We urge EU to return to scientific evidence as the basis for decision making, to bring the risk assessment back to ‘scientifically sound’, and to acknowledge that the accumulated scientific evidence allows for reducing regulatory requirements.
2. Delaying decision making.
Despite positive opinions by EFSA, there are many dossiers that the European Commission has not submitted - sometimes for many years - for a vote by the member states, as the rules require.
This practice of not submitting dossiers for a vote is a violation of EU rules as a recent ruling of the European Court of Justice made clear, and it deprives EU farmers a priori of the freedom of choice.
3. Invoking bans, without scientific justification.
Some member states have made repeated use of the ‘safeguard clause’, which allows the provisional prohibiting a GMO if there is new scientific information suggesting risk. As EFSA demonstrated, for none of these bans was there a valid scientific justification. The reasons for these bans were political, such as a deal between President Sarkozy and ecologists in which GM technology was ‘traded off’ for nuclear energy.
To make the situation worse, the Council does not support the Commission in forcing Member States to abide by the law, and the Commission – confusingly - in turn presented a ‘nationalisation’ proposal that would effectively reward those member states that ignore the existing rules.
4. Supporting dubious biosafety research.
Last year a French group published an article suggesting that rats developed cancer due to the consumption of GM plants. The article has appropriately been referred to the rubbish bin by EFSA and many other authorities, concluding that the methodology of the study was fundamentally flawed, the data misinterpreted, and the conclusions unsubstantiated. Nevertheless, some MEPs keep parading that research, and the Commission has recently made considerable funds available for research that would in fact be a repeat of the above research. This is a waste of research budget, misuse of laboratory animals, and it fuels the misperception that the suggestions of the French article may be true.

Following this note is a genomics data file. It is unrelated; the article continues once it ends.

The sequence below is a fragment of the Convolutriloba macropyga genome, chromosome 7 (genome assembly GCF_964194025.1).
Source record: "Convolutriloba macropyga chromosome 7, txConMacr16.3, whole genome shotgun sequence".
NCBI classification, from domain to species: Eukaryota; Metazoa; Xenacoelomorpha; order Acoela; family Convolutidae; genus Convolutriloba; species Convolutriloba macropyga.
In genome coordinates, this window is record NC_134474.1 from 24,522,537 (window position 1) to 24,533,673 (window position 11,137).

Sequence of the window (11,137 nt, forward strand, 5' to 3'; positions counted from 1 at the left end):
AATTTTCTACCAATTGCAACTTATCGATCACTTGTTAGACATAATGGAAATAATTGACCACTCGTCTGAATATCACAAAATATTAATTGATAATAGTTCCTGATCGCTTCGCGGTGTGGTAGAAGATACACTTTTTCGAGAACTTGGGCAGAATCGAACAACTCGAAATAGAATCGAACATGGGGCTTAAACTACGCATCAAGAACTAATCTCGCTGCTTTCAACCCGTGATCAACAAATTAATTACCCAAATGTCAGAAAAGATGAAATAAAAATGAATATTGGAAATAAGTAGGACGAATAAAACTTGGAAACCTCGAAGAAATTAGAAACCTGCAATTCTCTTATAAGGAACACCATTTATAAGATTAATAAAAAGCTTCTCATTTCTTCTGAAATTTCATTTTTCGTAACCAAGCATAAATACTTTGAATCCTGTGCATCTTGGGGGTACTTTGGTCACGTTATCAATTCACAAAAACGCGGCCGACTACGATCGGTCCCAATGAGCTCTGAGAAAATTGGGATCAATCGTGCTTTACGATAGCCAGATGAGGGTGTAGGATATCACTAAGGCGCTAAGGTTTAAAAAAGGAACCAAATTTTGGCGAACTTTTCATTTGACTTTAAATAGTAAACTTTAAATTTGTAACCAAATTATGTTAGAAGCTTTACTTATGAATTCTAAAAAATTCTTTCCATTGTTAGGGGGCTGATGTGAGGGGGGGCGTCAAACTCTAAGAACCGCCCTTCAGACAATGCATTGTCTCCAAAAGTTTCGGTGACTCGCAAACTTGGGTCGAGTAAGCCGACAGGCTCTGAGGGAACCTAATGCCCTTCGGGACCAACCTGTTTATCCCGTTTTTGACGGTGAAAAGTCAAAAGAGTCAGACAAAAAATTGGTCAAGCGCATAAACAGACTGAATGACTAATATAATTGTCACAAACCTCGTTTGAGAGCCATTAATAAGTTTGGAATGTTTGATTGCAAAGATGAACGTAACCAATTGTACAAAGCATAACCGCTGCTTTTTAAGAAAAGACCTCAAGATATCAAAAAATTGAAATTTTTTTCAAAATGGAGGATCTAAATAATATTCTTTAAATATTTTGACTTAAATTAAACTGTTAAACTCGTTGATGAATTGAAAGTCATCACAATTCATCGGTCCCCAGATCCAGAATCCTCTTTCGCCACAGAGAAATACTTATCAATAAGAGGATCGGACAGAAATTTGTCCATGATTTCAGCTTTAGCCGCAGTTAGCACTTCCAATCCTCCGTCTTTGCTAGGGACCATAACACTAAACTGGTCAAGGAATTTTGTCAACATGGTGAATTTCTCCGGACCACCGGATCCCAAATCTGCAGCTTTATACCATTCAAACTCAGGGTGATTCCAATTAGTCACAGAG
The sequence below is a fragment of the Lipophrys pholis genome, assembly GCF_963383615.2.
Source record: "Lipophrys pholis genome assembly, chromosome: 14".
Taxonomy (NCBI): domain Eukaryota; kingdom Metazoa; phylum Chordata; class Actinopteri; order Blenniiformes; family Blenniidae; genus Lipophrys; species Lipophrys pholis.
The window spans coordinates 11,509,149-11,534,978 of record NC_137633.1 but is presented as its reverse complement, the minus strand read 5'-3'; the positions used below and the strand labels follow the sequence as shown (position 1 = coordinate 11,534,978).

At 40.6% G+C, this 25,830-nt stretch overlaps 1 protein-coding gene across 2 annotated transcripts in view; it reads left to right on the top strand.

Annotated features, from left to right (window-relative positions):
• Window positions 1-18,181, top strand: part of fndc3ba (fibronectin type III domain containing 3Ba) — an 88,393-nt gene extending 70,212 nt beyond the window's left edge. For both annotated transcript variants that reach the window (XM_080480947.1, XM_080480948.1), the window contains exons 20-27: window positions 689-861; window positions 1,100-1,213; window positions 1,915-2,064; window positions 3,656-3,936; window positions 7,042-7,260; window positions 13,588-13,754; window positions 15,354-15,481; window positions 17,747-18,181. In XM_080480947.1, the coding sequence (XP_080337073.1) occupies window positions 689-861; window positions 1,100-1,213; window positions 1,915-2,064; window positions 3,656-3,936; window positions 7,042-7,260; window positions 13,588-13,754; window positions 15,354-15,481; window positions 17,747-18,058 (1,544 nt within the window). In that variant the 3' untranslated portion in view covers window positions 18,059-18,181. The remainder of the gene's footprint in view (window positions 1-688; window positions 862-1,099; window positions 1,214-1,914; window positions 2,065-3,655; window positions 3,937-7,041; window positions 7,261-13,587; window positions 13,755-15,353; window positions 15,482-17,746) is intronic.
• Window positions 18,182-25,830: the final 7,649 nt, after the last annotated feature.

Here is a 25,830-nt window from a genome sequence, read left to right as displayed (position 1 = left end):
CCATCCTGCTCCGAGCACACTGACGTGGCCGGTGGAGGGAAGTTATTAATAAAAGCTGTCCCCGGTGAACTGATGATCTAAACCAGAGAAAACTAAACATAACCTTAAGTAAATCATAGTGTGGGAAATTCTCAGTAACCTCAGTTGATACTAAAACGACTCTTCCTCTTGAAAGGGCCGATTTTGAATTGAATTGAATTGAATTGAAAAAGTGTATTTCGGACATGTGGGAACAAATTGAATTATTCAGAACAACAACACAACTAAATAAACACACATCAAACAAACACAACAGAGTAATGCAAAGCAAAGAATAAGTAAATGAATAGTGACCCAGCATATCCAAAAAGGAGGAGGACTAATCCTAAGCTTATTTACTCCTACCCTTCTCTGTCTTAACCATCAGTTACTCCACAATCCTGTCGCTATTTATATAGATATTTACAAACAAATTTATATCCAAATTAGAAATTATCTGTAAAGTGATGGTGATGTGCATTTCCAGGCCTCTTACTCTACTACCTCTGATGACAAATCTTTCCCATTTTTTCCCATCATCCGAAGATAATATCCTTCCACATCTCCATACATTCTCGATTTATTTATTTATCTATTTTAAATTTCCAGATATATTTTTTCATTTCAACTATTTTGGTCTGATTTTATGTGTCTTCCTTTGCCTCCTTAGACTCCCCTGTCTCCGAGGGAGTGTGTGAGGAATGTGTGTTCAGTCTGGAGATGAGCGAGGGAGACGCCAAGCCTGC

In summary, the consequences of the EU GMO policies are:
- Unlike their competitors outside the EU, farmers in the EU do not have access to GM crop varieties that could help to increase productivity while having less impact on the environment.
- There is a continued brain drain, meaning that an important root of innovation in the EU is constantly being cut back, and may die.
- Europe remains a major a food and feed importer, with consequences for people in developing countries.
- The credibility of the EU internal market with freedom of choice, and of the EU regulatory system is seriously affected.
We call upon the EU institutions and Member States to take a broader, more holistic, and longer term view on agricultural production of food, feed and biomass, and to adjust the GMO policies and regulations accordingly.
More details can be found in the open letter to the Presidents of the European Commission, the European Council, and the European Parliament.